Book Club Book of the Year

Friday night saw one of my most eagerly awaited nights out when we hold our book club review of the year.  As always a great night with great people and much discussion on the books we’ve read over the year.  It has been a weird year for us as one of our original members left but that in itself has given us the chance to try some new things, such as getting the members of the Culture Vulture to choose one of our books and then having someone come along and write a blog on their experiences of our monthly review meetings.  As a result I find myself really looking forward to our next year of books wondering what the year will bring; new members? different approaches to selection of books? more social network interaction? – who knows but it’s all good.

We’ve read some good stuff this year with some of the more memorable ones being:

  • Alone in Berlin – Hans Fallada
  • As I Walked Out One Midsummer Morning – Laurie Lee
  • The Princess Bridge – William Goldman
  • We – Yevgeny Zamyatin
The consensus however was that our book of the year was All Quite on the Western Front, Erich Maria Remarque’s searing account of life in the First World War trenches written from the German perspective.  It’s both a truly human and inhumane book that left a deep impression on all of us.  If you have not read it then pick yourself up a copy or leave a comment and you can lend mine.
Of course the final part of the review evening is to hand out the curmudgeon’s curmudgeon award which I duly won for an average book score of just over 4 out of 10 !


3 thoughts on “Book Club Book of the Year

  1. Interesting choice of books – none of which I have read. What do your book club think of the increasing popularity of the kindle and other ebook readers? Will we see the end of the traditional bookshop / paperback / hardback in the next 10 years? I thought I would never embrace the ebook until I went on holiday to South America, and then the benefits of being able to take 10 books for holiday reading without going over my luggage limit really hit home. But as I was going to visit Che Guevara’s home, I wanted to read the Motorcycle Diaries, and was disappointed to find there wasn’t a kindle version. And then my book club chose Frankie & Stankie by Barbara Trapido – also not a kindle version. I guess the catalogue of available books will grow in time…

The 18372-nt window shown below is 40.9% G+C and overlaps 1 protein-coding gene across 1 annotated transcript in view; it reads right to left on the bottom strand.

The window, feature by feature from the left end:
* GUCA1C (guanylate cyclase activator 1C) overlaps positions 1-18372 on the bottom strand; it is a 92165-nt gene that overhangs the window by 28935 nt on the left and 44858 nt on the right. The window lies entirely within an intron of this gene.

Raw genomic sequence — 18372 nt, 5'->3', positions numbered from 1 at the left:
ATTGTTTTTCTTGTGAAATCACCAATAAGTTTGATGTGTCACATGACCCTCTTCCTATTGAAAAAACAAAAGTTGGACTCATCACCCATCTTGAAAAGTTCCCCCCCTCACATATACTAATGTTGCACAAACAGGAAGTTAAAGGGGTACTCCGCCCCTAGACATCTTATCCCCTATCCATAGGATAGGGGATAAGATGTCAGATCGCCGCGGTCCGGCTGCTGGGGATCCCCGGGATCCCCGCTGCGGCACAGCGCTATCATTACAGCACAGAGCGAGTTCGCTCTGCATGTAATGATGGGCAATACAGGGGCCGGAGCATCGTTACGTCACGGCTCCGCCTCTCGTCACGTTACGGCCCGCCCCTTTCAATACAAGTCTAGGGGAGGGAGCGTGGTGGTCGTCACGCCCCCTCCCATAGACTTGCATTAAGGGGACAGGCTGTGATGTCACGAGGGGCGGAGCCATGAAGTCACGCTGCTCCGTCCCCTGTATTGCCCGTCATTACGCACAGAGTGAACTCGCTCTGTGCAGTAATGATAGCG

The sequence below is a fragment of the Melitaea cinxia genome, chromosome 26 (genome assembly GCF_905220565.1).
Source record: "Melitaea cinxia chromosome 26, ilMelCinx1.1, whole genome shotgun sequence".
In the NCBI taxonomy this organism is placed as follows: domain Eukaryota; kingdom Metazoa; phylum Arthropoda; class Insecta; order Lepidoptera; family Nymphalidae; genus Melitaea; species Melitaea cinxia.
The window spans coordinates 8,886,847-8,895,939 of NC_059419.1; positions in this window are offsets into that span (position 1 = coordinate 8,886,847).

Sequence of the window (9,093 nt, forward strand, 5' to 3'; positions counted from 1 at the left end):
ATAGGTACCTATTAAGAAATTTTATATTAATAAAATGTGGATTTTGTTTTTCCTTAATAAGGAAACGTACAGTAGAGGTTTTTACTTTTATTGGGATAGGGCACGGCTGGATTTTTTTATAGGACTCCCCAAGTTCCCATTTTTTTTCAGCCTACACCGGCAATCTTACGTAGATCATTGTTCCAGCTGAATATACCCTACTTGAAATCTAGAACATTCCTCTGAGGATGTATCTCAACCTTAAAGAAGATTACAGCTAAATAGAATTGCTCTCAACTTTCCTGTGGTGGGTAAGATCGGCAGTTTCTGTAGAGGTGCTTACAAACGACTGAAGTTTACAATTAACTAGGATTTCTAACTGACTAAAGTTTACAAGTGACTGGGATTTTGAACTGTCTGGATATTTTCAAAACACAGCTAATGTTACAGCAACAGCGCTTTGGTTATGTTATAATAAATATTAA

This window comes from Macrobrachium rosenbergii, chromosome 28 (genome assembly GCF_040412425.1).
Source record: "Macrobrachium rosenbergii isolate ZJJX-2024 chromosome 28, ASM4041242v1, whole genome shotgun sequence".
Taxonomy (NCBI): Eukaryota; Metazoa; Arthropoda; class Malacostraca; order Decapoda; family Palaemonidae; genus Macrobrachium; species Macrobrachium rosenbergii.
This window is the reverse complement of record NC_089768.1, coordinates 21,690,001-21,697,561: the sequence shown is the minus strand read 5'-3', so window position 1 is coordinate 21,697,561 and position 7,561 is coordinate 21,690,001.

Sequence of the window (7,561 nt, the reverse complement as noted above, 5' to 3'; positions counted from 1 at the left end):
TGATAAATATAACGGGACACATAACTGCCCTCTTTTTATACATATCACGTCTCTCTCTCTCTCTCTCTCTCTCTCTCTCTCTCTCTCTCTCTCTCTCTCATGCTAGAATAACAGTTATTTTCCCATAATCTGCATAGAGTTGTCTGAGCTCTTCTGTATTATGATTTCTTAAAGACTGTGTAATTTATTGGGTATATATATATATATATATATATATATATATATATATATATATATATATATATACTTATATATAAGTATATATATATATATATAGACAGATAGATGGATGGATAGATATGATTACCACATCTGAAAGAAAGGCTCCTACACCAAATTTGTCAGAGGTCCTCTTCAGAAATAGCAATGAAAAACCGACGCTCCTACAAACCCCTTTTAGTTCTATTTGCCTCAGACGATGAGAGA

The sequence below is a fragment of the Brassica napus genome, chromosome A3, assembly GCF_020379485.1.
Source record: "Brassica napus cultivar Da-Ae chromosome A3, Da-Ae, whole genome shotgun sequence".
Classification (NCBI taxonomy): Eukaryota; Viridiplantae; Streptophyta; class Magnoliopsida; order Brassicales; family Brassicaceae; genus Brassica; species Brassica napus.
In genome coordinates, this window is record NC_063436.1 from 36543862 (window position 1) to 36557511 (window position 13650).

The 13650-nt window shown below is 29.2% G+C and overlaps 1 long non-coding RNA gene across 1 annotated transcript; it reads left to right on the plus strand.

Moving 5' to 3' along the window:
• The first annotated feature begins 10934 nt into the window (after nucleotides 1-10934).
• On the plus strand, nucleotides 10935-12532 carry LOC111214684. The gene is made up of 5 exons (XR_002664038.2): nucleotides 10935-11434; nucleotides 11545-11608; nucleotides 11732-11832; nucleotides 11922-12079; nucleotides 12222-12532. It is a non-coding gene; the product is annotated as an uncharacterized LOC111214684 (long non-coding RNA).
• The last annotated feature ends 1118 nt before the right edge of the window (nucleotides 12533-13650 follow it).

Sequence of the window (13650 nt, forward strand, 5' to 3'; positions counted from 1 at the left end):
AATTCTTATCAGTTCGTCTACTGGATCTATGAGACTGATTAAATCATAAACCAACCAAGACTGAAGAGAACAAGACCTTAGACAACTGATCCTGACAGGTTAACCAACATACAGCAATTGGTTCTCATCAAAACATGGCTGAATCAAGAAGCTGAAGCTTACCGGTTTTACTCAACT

2. We’re totally cool about whatever format people choose. We have members who use kindles, ipads and for me good old fashioned paper. It’s the writing that is important not necessarily the medium on which is is presented. Having said that we had a very interesting discussion on this subject after reading “The People of Paper” by Salvador Plascencia where the experience is aided by having the physical book due to the nature of the way it is set out and it’s unique style.

  3. Pingback: Thoughts on: Alone in Berlin by Hans Fallada | Man of la Book

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